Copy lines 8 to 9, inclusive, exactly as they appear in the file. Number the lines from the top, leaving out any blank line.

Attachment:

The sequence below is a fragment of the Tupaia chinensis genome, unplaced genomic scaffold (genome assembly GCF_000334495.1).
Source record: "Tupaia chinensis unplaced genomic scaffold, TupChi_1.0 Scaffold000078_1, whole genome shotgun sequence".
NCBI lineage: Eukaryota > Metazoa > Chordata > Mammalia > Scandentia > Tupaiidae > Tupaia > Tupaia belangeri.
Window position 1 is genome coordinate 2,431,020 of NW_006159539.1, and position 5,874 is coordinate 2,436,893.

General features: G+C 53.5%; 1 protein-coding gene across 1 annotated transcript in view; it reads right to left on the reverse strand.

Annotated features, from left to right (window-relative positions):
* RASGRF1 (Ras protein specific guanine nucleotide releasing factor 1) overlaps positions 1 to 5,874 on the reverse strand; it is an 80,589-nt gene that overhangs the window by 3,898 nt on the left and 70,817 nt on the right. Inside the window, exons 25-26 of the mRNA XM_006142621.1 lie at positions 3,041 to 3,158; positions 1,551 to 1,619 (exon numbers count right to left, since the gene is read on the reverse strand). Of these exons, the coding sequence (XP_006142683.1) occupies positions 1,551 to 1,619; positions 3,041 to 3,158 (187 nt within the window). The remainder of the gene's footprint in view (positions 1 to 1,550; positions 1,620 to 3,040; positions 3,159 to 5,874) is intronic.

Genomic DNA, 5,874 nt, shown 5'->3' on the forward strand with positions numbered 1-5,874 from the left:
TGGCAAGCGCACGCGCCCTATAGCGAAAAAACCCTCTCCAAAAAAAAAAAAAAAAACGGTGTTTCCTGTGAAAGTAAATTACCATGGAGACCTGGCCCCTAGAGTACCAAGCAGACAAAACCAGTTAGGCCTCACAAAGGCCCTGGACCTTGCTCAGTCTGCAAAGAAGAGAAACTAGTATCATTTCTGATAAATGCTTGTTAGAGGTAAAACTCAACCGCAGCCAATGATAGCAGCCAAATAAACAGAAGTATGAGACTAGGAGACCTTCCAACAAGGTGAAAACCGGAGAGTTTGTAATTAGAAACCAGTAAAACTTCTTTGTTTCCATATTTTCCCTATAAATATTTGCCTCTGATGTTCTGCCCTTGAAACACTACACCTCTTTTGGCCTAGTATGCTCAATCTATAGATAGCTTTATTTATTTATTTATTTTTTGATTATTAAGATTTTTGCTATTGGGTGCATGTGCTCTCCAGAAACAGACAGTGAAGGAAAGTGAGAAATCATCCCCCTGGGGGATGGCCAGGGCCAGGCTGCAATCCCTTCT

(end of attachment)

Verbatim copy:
Genomic DNA, 5,874 nt, shown 5'->3' on the forward strand with positions numbered 1-5,874 from the left:
TGGCAAGCGCACGCGCCCTATAGCGAAAAAACCCTCTCCAAAAAAAAAAAAAAAAACGGTGTTTCCTGTGAAAGTAAATTACCATGGAGACCTGGCCCCTAGAGTACCAAGCAGACAAAACCAGTTAGGCCTCACAAAGGCCCTGGACCTTGCTCAGTCTGCAAAGAAGAGAAACTAGTATCATTTCTGATAAATGCTTGTTAGAGGTAAAACTCAACCGCAGCCAATGATAGCAGCCAAATAAACAGAAGTATGAGACTAGGAGACCTTCCAACAAGGTGAAAACCGGAGAGTTTGTAATTAGAAACCAGTAAAACTTCTTTGTTTCCATATTTTCCCTATAAATATTTGCCTCTGATGTTCTGCCCTTGAAACACTACACCTCTTTTGGCCTAGTATGCTCAATCTATAGATAGCTTTATTTATTTATTTATTTTTTGATTATTAAGATTTTTGCTATTGGGTGCATGTGCTCTCCAGAAACAGACAGTGAAGGAAAGTGAGAAATCATCCCCCTGGGGGATGGCCAGGGCCAGGCTGCAATCCCTTCT